Manash Bhattacharjee

Author's Introduction:

Babasaheb Ambedkar (14 April 1891 – 6 December 1956), was a man of many talents: a jurist, a critical scholar of Hindu religion, its history and practices of discrimination, a radical reformer who campaigned for the legal, social and moral rights of the untouchables (Dalits), of women and of labour and the most fierce campaigner against the Hindu caste system. He earned a law degree and various doctorates from Columbia University and the London School of Economics. He was Independent India's first law minister and the principal architect of the Constitution of India. Having converted to Buddhism in his later life, he spearheaded the Dalit Buddhist movement. 

Ambedkar summed up the Kafkaesque nature of Hindu caste system with this pithy observation of its social policy: "Some closed the door, others found it closed against them." As his political role as a leader of the Dalits grew, he came into sharp confrontation with Gandhi. The Gandhi–Ambedkar stand-off became marked not only in the political battleground but also in the way they viewed history, politics and ethics.  Ambedkar believed in ‘absolute non-violence’, where he endorsed violence for just ends in the fight against inequality and oppression. He found the materialist and non-violent character of Buddhism to be evoking another thinkable historical version of a Marxist society. Ambedkar had once made a distinction between the “learned”, limited by class interests, and the “intellectual”, emancipated from class considerations. Among the many learned Indian nationalists, Ambedkar was a rare intellectual. As years go by, the immense scope of his intellectual importance is only beginning to be perceived by the intelligentsia.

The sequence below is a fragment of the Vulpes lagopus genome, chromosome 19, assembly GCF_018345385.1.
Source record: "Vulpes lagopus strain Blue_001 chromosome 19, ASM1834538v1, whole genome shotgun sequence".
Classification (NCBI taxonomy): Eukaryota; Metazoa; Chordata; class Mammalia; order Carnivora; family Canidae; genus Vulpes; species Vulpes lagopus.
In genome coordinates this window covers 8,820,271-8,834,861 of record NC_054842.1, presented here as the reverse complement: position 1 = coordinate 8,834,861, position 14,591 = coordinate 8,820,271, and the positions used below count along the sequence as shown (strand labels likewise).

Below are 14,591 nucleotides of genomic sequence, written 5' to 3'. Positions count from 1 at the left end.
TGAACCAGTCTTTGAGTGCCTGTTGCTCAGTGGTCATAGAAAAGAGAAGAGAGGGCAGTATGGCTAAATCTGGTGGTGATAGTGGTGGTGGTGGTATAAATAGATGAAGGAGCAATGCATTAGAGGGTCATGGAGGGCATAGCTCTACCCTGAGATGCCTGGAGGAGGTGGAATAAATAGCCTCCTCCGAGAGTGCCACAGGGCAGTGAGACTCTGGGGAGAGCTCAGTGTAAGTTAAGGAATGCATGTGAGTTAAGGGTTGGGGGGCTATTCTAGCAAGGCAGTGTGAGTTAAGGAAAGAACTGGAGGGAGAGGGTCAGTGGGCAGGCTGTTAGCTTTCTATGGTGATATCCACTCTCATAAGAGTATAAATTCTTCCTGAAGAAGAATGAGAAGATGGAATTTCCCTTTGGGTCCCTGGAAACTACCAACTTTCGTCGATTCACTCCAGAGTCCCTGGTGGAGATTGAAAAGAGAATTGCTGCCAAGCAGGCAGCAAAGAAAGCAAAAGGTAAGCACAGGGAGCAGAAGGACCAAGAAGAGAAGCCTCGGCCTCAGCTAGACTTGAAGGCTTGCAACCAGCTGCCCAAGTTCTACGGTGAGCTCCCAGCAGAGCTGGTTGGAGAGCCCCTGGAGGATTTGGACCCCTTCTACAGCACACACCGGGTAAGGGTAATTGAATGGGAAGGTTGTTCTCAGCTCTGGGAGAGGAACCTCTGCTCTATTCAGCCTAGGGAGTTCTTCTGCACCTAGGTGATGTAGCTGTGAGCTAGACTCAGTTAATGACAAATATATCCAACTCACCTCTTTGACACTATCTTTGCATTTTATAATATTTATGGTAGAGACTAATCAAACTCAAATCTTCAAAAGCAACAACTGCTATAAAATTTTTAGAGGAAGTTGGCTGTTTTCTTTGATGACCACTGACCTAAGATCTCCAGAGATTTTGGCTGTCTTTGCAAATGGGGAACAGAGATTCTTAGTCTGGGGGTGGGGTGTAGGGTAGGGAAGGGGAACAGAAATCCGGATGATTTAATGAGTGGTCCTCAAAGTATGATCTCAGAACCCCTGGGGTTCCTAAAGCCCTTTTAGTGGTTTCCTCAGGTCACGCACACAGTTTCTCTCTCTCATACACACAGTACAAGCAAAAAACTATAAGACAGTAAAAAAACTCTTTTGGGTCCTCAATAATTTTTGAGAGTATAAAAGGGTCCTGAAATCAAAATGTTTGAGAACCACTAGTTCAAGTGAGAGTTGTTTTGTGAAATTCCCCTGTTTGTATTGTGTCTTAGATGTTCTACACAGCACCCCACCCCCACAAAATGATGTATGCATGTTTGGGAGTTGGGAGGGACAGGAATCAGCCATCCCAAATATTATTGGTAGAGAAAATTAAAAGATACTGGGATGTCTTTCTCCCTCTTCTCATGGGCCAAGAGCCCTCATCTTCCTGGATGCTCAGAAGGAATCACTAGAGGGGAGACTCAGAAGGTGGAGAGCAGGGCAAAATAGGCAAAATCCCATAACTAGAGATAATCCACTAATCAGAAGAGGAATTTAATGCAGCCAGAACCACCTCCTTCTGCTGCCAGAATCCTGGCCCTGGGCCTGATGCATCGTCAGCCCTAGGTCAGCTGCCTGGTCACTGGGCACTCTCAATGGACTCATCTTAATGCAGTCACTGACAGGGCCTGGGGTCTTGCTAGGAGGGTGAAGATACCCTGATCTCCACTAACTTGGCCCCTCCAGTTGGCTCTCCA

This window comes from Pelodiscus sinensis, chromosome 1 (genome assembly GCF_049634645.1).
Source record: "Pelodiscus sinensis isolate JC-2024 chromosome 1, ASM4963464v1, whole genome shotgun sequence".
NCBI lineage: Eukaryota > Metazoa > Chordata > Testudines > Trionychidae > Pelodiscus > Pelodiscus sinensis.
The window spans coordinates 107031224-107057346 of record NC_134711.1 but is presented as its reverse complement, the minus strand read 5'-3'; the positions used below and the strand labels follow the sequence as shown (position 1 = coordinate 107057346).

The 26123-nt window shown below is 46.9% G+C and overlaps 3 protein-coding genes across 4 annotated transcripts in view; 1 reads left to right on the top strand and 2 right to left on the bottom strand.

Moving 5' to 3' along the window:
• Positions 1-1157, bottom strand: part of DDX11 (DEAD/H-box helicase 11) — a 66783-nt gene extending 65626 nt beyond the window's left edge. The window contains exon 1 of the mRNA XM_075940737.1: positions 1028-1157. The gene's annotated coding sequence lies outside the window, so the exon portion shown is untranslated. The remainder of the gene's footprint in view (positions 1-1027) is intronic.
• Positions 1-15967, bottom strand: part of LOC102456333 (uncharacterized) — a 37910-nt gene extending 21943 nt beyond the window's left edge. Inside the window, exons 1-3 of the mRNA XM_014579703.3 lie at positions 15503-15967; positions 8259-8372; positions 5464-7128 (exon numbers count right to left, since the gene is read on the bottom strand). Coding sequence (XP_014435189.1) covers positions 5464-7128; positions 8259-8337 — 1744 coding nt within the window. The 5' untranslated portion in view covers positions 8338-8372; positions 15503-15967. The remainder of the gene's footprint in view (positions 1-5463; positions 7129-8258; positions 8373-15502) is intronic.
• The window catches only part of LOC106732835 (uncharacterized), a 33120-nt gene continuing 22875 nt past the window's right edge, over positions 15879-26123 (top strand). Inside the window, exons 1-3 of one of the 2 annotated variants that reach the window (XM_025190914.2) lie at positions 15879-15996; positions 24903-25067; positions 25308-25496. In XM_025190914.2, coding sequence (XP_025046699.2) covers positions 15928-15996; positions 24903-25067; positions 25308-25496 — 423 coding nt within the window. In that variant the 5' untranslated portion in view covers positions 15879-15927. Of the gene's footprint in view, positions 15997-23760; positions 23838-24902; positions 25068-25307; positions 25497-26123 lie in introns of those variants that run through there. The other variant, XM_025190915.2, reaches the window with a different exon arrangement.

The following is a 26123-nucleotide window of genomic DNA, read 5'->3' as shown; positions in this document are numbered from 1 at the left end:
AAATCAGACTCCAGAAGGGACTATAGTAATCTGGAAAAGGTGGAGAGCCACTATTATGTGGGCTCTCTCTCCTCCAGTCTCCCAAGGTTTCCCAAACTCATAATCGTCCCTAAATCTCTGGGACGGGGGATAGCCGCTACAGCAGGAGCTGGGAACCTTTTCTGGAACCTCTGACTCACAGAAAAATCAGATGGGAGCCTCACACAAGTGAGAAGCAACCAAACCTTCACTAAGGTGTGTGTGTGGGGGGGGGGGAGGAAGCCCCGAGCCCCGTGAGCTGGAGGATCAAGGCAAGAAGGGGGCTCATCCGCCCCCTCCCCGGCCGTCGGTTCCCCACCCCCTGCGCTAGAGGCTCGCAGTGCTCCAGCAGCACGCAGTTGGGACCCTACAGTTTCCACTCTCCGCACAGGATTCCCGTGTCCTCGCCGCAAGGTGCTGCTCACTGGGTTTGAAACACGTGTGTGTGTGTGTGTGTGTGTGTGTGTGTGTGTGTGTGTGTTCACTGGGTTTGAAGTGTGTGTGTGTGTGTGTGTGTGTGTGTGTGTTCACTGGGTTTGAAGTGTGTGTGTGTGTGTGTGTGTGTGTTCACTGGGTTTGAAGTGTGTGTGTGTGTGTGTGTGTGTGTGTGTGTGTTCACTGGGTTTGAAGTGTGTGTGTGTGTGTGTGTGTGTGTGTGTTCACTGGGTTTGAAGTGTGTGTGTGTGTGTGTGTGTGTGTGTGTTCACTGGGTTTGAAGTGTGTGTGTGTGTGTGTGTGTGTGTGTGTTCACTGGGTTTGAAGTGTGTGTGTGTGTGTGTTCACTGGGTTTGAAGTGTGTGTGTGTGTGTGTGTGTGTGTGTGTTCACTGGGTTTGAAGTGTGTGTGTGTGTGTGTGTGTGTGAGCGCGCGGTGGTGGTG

To Babasaheb Ambedkar on his 124th birth anniversary 


You donned the suit
Like a new surname 

The coloniser gifted 
What Manu* denied 

Law’s door was shut 
Till you got the keys 

You donned ironies 
Instead of eulogies 

The tie on the chest 
Threaded – sacredly 

You found cowardice 
In the story of valour 

In scripts of the holy 
You chewed – insults 

Religion was a meal
Served untouchably 

The history of caste
Hurt – like fish bone 

You tore the shadow 
From Brahmin bodies 

They reeked – of filth 
In their fear – of filth 

You busted their lies 
With the edict of fire 

You drank the water 
Of Buddha’s sorrow

*Manu: Hindu law-giver

Manash Bhattacharjee is a poet, writer, translator and political science scholar from Jawaharlal Nehru University. His poems have appeared in The London Magazine, New Welsh Review, The Fortnightly Review, First Proof: The Penguin Books of New Writing from India (Volume 5), George Szirtes' Blog, The Missing Slate, The Little Magazine, and Coldnoon. He has contributed essays, articles and reviews to Los Angeles Review of Books (forthcoming),Guernica, Huffington Post, Democracy Now, Economic and Political Weekly, Outlook, The Hindu, Biblio, among others. His first collection of poetry, Ghalib's Tomb and Other Poems (2013), was published by The London Magazine. He is currently Adjunct Professor in the School of Culture and Creative Expressions at Ambedkar University, New Delhi.